Letters

Nothing changes, it seems.We have a 'Bristol', a 'Ledward' and many more.

We blame the General Medical Council, the NHS managers, the reluctance of health service professionals to speak out and so on.

The time has long gone for dishing out blame. Now is the time to revamp the whole process. It's all so simple.

There is an incident or suspicion of serious malpractice and someone makes a brief assessment.

If it is a real concern, an independent outside agency is called in to investigate - quickly. Those investigating will be able to assess whistleblowers' and witnesses' credibility, as well as understanding the value and admissibility of 'evidence ' .

The disciplinary process should focus from that point on the important issues while disregarding all the petty issues that invariably bring the process to a grinding halt.

If an investigation is independent, no-one with the organisation has anything to fear from intimidation or allegations of a witch hunt. The public can be assured of fairness and professionalism.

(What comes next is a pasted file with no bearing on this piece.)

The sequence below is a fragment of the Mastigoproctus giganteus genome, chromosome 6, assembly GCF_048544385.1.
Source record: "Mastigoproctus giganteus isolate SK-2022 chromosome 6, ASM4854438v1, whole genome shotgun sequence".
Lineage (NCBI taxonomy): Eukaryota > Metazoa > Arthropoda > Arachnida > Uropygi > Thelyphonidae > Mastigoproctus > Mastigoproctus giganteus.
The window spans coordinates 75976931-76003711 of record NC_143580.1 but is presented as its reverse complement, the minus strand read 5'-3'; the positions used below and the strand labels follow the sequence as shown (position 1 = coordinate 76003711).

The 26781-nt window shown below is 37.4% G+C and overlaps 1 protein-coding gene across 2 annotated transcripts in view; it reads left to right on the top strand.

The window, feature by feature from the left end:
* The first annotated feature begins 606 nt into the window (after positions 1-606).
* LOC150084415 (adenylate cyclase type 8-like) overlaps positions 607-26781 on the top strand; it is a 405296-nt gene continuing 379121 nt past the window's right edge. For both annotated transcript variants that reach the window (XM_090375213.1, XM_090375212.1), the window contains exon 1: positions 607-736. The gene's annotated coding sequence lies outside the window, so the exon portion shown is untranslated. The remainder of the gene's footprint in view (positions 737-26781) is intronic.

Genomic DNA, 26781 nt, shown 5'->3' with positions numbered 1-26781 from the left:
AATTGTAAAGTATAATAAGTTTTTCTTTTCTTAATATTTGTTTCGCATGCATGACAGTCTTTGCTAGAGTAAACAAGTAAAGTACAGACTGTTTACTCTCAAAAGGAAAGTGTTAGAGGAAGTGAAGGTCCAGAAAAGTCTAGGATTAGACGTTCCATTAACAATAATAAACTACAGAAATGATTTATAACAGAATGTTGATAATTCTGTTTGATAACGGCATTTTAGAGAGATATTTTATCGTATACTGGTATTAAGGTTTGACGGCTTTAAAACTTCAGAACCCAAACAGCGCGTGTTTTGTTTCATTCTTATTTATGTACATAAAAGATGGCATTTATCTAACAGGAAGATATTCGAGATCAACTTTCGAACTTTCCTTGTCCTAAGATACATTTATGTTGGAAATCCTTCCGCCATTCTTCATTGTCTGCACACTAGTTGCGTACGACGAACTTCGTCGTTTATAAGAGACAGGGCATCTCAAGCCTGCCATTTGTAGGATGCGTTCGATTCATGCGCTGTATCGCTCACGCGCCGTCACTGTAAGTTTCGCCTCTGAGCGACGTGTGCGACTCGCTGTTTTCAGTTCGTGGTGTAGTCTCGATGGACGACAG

Equally important, the innocent will have nothing to fear; the subject of the investigation knows they will be dealt with far more quickly - innocence until proven guilty must be the order of the day.

So why isn't this done now? For many reasons, mostly historical: the fear of being sued, the cosiness of keeping things in-house and the old boy network.

Mistakes will happen, but poor standards need to be separated from misconduct, and there must be an immediate, competent response to suspicion. The days of sitting on a complaint for 12 months then announcing 'no evidence' are over.

Appropriate action is both praiseworthy and appreciated - anything less is ridiculed by the media, causes further loss of public confidence and demoralises that majority of loyal, hardworking, honest and dedicated employees who deserve far better than they are presently receiving.

As for the GMC, when it works it works well, and heaven help us if self-regulation is terminated. A kneejerk reaction is not the answer; the system is a good one but it has become clogged up to an almost unmanageable level. Once that backlog is cleared and the image is dramatically improved we will be able to appreciate the value of such a mechanism.

Peter Jay Chief executive Medicolegal Investigations Ltd Herts